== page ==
Libby's obedience produced a comedy of errors wrapped inside a conspiracy. Time and again, the efficient, experienced and loyal aide told the grand jury that it was not he who told selected journalists that Wilson's wife, Valerie Plame, an undercover CIA operative, was responsible for sending him to Niger, but the journalists who, one after another, had told him about her. None of the favored reporters to whom Libby retailed the story published or broadcast it, neither Judith Miller of the New York Times nor Tim Russert of NBC's "Meet the Press." Nor did Ari Fleischer, the White House press secretary, propelled into action, manage to sell it to NBC's David Gregory or Time magazine's John Dickerson. (The Fleischer incident contains several layers of sociology. Libby had never deigned before to have lunch with Fleischer. In the Bush White House pecking order, the press secretary ranked far beneath the vice president's chief of staff. Libby, who had written a novel and prided himself on his cultural acumen, began his conversation by saying to Fleischer that what he was telling him was "hush-hush" and "on the q.t." -- a line whose provenance was apparently lost on the press secretary -- quoted from the gossipmonger played by Danny DeVito in the film "L.A. Confidential.") Libby told the grand jury lies within a lie (about being the source for reporters who wrote no stories) to sustain another lie -- that the Office of the Vice President hadn't set in motion Wilson's report -- and he was subsequently indicted on five counts of perjury and obstruction of justice.
On Feb. 21, 2002, Wilson left for his mission to Niger, where he found no evidence of Saddam seeking uranium. Before he returned, on March 1, the State Department's Intelligence and Research Bureau (INR) circulated its analysis, "Niger: Sale of Uranium to Iraq Is Unlikely." About a week later, the CIA produced its own report, based on Wilson's and other assessments, but that did not deter Cheney from declaring on three Sunday TV interviews on March 24 that Saddam was indeed trying to make nuclear weapons. Cheney was briefed on the CIA report immediately before or after his portentous remarks on television. (The CIA briefer, Craig Schmall, testified in the Libby trial that Cheney "did ask" for and "received" the report in "early 2002.")
In early September 2002, senior administration officials -- Cheney, Donald Rumsfeld and National Security Advisor Condoleezza Rice, launched an intensive campaign to persuade public opinion of Saddam's nuclear threat. "We don't want the smoking gun to be a mushroom cloud," said Rice. When the White House speechwriters and NSC staff sought to insert the Niger claim into a speech Bush was to deliver at the United Nations on Sept. 11, the CIA told them it was unproved and the charge was stricken from the text.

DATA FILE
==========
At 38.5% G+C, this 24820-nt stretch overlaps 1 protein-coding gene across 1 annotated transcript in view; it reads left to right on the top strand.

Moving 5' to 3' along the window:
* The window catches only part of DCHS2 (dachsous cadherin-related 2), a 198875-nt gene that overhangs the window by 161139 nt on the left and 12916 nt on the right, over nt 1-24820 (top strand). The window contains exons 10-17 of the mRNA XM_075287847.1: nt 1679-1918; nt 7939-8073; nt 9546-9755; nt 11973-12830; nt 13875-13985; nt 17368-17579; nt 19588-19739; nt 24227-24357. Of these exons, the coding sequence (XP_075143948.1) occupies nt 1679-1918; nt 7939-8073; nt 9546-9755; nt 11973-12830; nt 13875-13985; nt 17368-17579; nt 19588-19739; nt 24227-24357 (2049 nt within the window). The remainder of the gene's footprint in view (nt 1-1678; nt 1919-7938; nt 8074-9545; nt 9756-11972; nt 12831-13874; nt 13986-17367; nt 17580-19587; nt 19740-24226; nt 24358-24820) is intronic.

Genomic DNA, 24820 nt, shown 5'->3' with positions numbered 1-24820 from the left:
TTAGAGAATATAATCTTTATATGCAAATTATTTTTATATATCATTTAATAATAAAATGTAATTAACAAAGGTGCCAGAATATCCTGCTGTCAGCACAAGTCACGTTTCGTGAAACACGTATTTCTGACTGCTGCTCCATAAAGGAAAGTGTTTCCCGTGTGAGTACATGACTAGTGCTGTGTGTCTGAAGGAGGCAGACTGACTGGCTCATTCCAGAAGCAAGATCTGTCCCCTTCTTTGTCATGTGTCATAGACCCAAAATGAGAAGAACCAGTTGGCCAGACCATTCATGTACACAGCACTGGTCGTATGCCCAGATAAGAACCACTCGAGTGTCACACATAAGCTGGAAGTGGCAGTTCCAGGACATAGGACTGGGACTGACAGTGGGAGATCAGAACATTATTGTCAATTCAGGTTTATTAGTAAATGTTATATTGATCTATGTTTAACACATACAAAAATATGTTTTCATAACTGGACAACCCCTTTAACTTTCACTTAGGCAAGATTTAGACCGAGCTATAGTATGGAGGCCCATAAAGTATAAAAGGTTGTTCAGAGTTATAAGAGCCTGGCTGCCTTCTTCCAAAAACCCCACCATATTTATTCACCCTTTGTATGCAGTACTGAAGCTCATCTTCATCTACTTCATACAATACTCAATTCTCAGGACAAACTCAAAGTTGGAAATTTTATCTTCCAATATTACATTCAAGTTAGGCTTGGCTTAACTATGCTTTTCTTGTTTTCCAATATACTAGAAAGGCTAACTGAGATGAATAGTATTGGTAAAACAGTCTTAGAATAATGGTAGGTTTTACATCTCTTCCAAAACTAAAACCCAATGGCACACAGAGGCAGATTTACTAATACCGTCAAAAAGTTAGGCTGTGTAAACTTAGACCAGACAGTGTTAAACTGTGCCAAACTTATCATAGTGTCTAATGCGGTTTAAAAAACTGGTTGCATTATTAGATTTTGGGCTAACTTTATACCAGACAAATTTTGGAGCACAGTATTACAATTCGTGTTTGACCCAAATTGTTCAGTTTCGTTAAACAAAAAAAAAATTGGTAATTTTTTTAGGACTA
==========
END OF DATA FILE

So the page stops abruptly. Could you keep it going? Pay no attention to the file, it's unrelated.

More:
The White House tried again, this time to get the accusation included in a Bush speech on Oct. 7 delivered in Cincinnati on the eve of the congressional vote on the "Authorization for Use of Military Force Against Iraq." Before the speech, on Oct. 5 and Oct. 6, the CIA sent two memos warning the White House to delete the reference, and it was removed from the speech.
On Oct. 11, the AUMF passed overwhelmingly on the administration's assurances that Saddam possessed weapons of mass destruction and was pursuing nuclear weapons. The casus belli for preemptive war was at the heart of the resolution. It read: "Iraq had an advanced nuclear weapons development program that was much closer to producing a nuclear weapon than intelligence reporting had previously indicated." This incendiary line, more than any other, had galvanized the public in support of an invasion, and Congress to pass the resolution, and was based on sheer disinformation the White House had repeatedly been warned against using -- and had dropped twice. Yet it was advanced as the central premise of congressional approval, though the White House, Cheney perhaps above all, knew that it was false.
Recall that earlier generations faced down fascism and communism not just with missiles and tanks, but with sturdy alliances and enduring convictions. They understood that our power alone cannot protect us, nor does it entitle us to do as we please. Instead, they knew that our power grows through its prudent use; our security emanates from the justness of our cause, the force of our example, the tempering qualities of humility and restraint.
-President Barack Obama, 1st Inaugural address
Last edited by FeelTheLove; 01-31-2007 at 09:05 PM.